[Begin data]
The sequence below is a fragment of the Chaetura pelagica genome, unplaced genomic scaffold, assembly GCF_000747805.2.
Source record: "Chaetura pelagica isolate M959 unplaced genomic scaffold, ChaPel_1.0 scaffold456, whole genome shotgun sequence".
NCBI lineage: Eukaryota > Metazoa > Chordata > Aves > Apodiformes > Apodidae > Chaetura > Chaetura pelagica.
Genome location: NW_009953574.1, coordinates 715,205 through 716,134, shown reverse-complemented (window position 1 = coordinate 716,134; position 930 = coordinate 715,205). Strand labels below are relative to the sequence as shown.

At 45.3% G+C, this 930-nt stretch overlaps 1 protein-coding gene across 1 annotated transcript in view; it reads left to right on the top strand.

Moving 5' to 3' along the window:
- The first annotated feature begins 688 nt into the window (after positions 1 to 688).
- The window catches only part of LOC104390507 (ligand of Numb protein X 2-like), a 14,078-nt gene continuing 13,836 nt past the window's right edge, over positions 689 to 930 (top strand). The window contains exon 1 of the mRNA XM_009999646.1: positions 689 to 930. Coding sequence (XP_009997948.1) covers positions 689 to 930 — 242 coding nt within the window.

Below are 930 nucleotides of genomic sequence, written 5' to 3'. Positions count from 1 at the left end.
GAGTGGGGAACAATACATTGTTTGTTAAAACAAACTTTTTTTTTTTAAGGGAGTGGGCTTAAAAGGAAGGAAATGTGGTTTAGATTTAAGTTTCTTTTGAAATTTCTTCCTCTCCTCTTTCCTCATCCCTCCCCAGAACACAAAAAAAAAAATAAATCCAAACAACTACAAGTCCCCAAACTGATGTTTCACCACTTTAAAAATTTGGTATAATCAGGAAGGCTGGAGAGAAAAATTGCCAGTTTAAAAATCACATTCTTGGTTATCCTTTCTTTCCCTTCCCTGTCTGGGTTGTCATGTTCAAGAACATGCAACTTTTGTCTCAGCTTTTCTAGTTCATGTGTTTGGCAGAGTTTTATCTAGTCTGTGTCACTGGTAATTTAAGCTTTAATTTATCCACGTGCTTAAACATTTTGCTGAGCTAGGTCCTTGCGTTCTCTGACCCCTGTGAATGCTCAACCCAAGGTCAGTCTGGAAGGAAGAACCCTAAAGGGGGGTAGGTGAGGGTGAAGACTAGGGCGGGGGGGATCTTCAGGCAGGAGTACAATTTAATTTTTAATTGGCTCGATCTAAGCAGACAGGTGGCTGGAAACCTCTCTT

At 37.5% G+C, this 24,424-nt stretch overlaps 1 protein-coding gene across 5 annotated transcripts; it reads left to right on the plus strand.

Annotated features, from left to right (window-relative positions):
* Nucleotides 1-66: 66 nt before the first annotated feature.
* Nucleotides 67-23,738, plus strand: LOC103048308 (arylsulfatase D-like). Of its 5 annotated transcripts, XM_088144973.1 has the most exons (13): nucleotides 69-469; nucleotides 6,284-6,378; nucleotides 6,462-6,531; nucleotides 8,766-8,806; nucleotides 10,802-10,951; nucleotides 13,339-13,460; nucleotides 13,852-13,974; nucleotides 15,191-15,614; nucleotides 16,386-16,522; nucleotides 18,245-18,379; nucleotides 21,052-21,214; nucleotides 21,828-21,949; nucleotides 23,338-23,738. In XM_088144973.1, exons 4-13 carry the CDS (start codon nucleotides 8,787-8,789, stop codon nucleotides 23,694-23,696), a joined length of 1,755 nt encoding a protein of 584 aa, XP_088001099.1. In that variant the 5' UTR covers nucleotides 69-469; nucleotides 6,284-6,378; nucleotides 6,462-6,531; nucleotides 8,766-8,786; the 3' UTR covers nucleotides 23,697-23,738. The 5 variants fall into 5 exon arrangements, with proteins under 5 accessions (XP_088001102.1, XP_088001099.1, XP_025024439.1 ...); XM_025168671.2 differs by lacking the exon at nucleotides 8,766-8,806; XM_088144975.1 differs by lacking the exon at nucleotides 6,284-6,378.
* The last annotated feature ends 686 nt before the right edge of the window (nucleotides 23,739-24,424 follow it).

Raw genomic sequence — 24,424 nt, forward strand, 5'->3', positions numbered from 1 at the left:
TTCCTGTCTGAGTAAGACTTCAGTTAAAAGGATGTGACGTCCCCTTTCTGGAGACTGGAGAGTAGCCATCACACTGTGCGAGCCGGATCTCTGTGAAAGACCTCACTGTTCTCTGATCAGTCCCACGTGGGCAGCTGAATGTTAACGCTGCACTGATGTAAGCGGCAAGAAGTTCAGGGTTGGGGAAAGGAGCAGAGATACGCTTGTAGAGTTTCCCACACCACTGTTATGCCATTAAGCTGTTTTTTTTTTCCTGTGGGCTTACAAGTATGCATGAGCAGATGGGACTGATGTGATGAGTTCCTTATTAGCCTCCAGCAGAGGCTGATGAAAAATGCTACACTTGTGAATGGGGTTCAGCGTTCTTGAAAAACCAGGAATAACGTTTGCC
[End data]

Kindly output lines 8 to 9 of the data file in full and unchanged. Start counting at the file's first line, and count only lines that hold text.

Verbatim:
- The window catches only part of LOC104390507 (ligand of Numb protein X 2-like), a 14,078-nt gene continuing 13,836 nt past the window's right edge, over positions 689 to 930 (top strand). The window contains exon 1 of the mRNA XM_009999646.1: positions 689 to 930. Coding sequence (XP_009997948.1) covers positions 689 to 930 — 242 coding nt within the window.

Below are 930 nucleotides of genomic sequence, written 5' to 3'. Positions count from 1 at the left end.